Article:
I would bet that she was wearing the proper life vest. Any river rafting outfitter/company in Colorado will not let you raft without one. The Arkansas River is at it's forceful peak in May and June, people need to be aware of this. I would like to know which section of the river the accident occurred and whether or not the woman and her family were experienced rafters. Accidents can happen, even with the most experienced. However, if this was the families first or second time rafting and they chose to do a class IV or higher, this was their first mistake.
douxfous

United States

#12 Jun 19, 2007
Actually, no. Thousand of people make that drive every week with no mishap. We already have a couple of fatalities this year from commercial rafting, and it isn't even summer yet.

The rafting companies have for years misrepresented the safety of the industry. Greedy operators accept persons that are not up to the requirements dictated by current conditions. It's a wonder there aren't more fatalities every year.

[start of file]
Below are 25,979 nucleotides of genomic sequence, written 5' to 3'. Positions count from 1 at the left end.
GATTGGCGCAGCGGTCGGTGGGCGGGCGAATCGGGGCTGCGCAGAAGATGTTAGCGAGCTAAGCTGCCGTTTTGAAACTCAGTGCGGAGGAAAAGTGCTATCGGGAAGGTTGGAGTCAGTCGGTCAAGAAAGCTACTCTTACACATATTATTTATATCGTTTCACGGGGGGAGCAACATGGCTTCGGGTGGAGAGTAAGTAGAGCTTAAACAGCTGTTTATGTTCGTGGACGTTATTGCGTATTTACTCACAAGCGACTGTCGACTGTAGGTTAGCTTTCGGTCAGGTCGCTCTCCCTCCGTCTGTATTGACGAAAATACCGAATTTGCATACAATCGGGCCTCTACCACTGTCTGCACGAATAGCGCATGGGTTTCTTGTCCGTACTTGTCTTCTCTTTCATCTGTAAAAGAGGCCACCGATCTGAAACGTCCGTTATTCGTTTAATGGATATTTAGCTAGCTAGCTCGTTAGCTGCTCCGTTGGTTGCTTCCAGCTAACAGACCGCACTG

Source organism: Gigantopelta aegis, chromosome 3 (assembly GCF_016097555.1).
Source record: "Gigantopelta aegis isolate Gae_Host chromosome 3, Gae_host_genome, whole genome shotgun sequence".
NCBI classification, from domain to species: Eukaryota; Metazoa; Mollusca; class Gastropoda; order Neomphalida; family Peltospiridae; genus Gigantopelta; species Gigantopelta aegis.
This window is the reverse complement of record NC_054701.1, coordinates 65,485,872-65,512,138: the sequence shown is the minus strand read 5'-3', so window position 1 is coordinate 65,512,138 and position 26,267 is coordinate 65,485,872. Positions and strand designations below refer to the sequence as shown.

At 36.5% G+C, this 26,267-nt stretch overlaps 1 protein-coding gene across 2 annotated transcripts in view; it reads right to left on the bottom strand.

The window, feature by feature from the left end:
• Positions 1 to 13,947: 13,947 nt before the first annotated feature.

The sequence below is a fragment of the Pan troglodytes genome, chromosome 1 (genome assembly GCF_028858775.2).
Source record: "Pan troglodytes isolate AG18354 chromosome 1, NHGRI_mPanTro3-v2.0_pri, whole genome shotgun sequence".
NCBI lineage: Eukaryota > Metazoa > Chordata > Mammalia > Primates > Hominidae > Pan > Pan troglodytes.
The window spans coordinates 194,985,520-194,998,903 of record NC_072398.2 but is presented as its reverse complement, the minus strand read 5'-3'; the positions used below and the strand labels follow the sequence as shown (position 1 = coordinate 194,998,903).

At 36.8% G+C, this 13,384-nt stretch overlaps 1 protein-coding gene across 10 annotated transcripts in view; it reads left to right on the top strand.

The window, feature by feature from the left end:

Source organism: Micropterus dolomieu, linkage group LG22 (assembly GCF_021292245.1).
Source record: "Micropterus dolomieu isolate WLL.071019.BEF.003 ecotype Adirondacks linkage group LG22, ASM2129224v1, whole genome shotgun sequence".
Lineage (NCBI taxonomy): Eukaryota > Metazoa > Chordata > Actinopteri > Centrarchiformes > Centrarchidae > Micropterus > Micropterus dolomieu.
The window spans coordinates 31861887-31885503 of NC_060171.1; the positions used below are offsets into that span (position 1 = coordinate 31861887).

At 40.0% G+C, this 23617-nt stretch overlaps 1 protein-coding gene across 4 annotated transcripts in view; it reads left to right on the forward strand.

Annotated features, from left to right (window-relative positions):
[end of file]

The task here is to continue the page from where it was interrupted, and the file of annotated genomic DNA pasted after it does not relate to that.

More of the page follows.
It isn't always a safe diversion for untrained, inexperienced out of state tourists in less than optimum physical condition with poor swimming skills.
But as long as insurance rates stay affordable the industry considers a few customers deaths a year acceptable. After all, on an individual basis they are expendable.
J SHO wrote:
<quoted text>
Please enlighten us......what is the death rate? I'll bet you don't know. Fact is, it is rare for someone to drown in the river while rafting with a professional guide/company. Most deaths that do occur, are cardiac arrests from the exertion of paddling. Statistically, I'll bet the drive from Omaha was more dangerous.
Life is risky (in fact, the mortality rate is 100%). Enjoy your life sitting on the couch......I think I'll go rafting, or maybe climb a mountain.
douxfous

United States

#13 Jun 19, 2007
lisa wrote: